Big stakes in bids to split Ohio's pot
Sunday, August 9, 1998

The jackpot is up to $22 million.

No, not the Ohio Super Lotto. You can't buy a ticket for this one. In fact, there's no way you will ever see a dime of this dough.

This $22 million is how much the candidates for statewide office in Ohio -- for governor, U.S. Senate, secretary of state, attorney general, treasurer and auditor -- have in the bank three months from the election.

And, like the Lotto, this jackpot will keep growing until there is a winner.

It won't be 13 machinists from Westerville splitting up this pot. Instead, it will be a small army of political consultants, pollsters, advertising agencies, television production companies, network-affiliated TV stations, and direct-mail concerns who will be lined up at the trough.

It is an awful lot of money -- but, even so, it is just a fraction of what will be spent on political campaigns in Ohio this fall, when you throw in what will be spent in the congressional district races, the judgeships, the state legislature, and a host of county offices and issues in 1998.

And here's a news flash: The bulk of it will be spent by Republicans. Dog Bites Man, Film at 11.

The GOP statewide candidates account for about $15.3 million of the pot so far; the Democrats have about $6.8 million.

Math was not our best subject, but we believe this means the Republicans will outspend the Democrats by better than 2-to-1.

And you know what that means in an age of politics where money rules.

This has to be a worrisome thing if you happen to be someone like David Leland, the chairman of the Ohio Democratic Party, whose job it is to win back the statehouse clout the Democrats lost in the GOP landslide of 1994.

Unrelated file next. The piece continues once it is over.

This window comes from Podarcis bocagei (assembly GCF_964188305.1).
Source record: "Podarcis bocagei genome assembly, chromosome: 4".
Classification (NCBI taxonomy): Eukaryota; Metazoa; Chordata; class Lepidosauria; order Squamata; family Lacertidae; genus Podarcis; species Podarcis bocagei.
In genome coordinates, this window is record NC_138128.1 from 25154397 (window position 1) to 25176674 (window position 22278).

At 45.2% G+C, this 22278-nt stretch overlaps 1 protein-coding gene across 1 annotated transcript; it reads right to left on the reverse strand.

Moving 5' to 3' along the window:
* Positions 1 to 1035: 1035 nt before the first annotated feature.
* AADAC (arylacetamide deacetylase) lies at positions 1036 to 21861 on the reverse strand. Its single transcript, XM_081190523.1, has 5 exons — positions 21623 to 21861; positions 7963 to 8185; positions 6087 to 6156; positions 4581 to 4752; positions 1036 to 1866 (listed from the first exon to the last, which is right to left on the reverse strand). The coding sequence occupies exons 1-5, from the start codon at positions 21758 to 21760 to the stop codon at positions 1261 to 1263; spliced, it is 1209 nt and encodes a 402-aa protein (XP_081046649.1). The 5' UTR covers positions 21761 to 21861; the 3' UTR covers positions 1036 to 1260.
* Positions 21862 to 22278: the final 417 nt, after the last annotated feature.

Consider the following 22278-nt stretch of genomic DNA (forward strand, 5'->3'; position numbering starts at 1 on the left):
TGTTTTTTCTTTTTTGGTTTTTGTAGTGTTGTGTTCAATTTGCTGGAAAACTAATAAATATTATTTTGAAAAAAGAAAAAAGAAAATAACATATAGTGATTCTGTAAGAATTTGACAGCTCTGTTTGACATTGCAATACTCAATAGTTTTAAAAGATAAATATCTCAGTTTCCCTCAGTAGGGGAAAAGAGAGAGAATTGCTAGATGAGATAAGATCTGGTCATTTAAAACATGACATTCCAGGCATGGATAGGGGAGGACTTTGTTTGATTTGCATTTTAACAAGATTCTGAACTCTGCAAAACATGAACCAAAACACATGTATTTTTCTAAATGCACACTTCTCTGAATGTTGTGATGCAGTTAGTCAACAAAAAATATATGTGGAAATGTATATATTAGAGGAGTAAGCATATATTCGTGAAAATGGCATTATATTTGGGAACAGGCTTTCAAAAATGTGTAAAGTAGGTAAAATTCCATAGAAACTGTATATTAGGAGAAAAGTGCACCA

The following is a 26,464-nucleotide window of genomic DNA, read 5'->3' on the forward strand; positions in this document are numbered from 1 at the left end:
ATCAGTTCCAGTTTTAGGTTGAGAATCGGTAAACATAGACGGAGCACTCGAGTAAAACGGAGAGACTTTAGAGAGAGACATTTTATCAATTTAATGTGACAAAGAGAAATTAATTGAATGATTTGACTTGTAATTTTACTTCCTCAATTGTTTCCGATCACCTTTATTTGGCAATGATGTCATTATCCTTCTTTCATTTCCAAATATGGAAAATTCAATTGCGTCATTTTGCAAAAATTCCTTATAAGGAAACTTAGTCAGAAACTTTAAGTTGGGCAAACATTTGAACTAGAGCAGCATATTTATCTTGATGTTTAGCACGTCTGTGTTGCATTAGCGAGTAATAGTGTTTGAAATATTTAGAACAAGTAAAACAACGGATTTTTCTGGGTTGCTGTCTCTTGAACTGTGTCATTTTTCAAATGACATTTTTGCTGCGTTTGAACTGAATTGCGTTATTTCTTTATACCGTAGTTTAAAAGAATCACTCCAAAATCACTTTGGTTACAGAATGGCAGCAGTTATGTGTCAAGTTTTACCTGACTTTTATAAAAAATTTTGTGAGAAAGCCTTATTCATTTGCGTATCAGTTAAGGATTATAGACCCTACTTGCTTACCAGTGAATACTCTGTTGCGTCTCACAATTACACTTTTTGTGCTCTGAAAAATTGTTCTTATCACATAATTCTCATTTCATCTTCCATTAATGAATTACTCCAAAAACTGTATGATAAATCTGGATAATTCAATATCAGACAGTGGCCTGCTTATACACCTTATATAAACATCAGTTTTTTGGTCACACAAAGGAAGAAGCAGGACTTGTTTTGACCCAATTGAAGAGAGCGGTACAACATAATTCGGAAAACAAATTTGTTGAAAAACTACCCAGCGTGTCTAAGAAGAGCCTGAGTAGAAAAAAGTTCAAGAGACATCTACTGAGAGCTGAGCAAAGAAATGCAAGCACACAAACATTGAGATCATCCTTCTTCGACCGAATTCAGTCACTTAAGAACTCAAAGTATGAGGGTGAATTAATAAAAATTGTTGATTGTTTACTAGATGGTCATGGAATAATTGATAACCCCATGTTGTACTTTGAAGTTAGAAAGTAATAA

You may think that these statewide elections are about who would make the best governor, secretary of state etc. Well, yes. But for the political parties, there is much more at stake.

For most of us, the end of the '90s means the end of a millennium, a momentous occasion when a page of the world's history is turned. For Ohio politicians, it means another census is coming; and that spells reapportionment.

After every census, the lines are redrawn for Ohio's congressional districts and state legislative districts, and this noble work is done by the state apportionment board. There are five seats, controlled by the governor, the secretary of state, the auditor and the Ohio House and Senate.

The House and Senate board seats are controlled by the Republicans; and likely will be for the foreseeable future. If Ohio Democrats could win the other three offices, they could control reapportionment and make life miserable for Republicans for the decade to come. But the odds of that happening are about the same as the odds of you being conked on the head by a meteor.

It's money, you see. Right now, GOP gubernatorial candidate Bob Taft has raised about $6.8 million, while Democrat Lee Fisher has about $5.3 million. That's almost a fair fight.

But go down the ticket and the gap between rich and poor widens. Ken Blackwell, the incumbent Republican treasurer who is running for secretary of state, has about $1.2 million, compared with a measly $156,667 for his Democratic opponent, Charleta Tavares. The incumbent Republican auditor, Jim Petro, is sitting on $771,468. His Democratic opponent, Louis Strike of Cincinnati, has chump change -- $56,971. The average Cincinnati City Council candidate spends twice that.

Yes, the Democrats will do better than that in the long run; they'll all keep raising money. But so will the Republicans, and the gap probably won't narrow.

What the Democrats needed was a few fabulously wealthy candidates who could finance their own campaigns, a la Ross Perot.

What they needed was a slate of Westerville machinists.

Howard Wilkinson covers politics for the Enquirer.